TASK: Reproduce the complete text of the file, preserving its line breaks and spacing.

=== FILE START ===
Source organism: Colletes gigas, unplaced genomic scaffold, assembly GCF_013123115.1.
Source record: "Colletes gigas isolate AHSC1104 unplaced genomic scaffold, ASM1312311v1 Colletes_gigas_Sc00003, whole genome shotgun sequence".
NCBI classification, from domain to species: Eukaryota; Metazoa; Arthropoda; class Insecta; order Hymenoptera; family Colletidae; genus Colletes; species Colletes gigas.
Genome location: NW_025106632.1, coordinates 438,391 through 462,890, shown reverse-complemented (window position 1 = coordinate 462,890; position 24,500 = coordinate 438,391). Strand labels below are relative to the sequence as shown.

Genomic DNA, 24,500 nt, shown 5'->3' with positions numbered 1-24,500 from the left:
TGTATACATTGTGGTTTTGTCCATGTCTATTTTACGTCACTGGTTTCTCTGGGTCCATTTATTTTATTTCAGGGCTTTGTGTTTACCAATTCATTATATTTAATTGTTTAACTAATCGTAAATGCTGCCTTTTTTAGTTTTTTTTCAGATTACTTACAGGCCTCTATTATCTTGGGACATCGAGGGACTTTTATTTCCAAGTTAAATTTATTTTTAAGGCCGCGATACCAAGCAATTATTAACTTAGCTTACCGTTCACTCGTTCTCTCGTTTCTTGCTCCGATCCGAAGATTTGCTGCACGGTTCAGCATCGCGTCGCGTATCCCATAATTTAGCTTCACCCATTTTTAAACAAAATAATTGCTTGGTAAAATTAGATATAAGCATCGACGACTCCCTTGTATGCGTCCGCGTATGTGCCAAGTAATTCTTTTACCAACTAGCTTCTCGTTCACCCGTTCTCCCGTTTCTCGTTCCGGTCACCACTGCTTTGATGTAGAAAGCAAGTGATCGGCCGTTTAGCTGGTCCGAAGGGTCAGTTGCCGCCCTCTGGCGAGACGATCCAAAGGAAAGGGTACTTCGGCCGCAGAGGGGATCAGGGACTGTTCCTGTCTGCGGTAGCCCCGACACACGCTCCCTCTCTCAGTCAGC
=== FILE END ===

Source organism: Colletes gigas, unplaced genomic scaffold, assembly GCF_013123115.1.
Source record: "Colletes gigas isolate AHSC1104 unplaced genomic scaffold, ASM1312311v1 Colletes_gigas_Sc00003, whole genome shotgun sequence".
NCBI classification, from domain to species: Eukaryota; Metazoa; Arthropoda; class Insecta; order Hymenoptera; family Colletidae; genus Colletes; species Colletes gigas.
Genome location: NW_025106632.1, coordinates 438,391 through 462,890, shown reverse-complemented (window position 1 = coordinate 462,890; position 24,500 = coordinate 438,391). Strand labels below are relative to the sequence as shown.

Genomic DNA, 24,500 nt, shown 5'->3' with positions numbered 1-24,500 from the left:
TGTATACATTGTGGTTTTGTCCATGTCTATTTTACGTCACTGGTTTCTCTGGGTCCATTTATTTTATTTCAGGGCTTTGTGTTTACCAATTCATTATATTTAATTGTTTAACTAATCGTAAATGCTGCCTTTTTTAGTTTTTTTTCAGATTACTTACAGGCCTCTATTATCTTGGGACATCGAGGGACTTTTATTTCCAAGTTAAATTTATTTTTAAGGCCGCGATACCAAGCAATTATTAACTTAGCTTACCGTTCACTCGTTCTCTCGTTTCTTGCTCCGATCCGAAGATTTGCTGCACGGTTCAGCATCGCGTCGCGTATCCCATAATTTAGCTTCACCCATTTTTAAACAAAATAATTGCTTGGTAAAATTAGATATAAGCATCGACGACTCCCTTGTATGCGTCCGCGTATGTGCCAAGTAATTCTTTTACCAACTAGCTTCTCGTTCACCCGTTCTCCCGTTTCTCGTTCCGGTCACCACTGCTTTGATGTAGAAAGCAAGTGATCGGCCGTTTAGCTGGTCCGAAGGGTCAGTTGCCGCCCTCTGGCGAGACGATCCAAAGGAAAGGGTACTTCGGCCGCAGAGGGGATCAGGGACTGTTCCTGTCTGCGGTAGCCCCGACACACGCTCCCTCTCTCAGTCAGC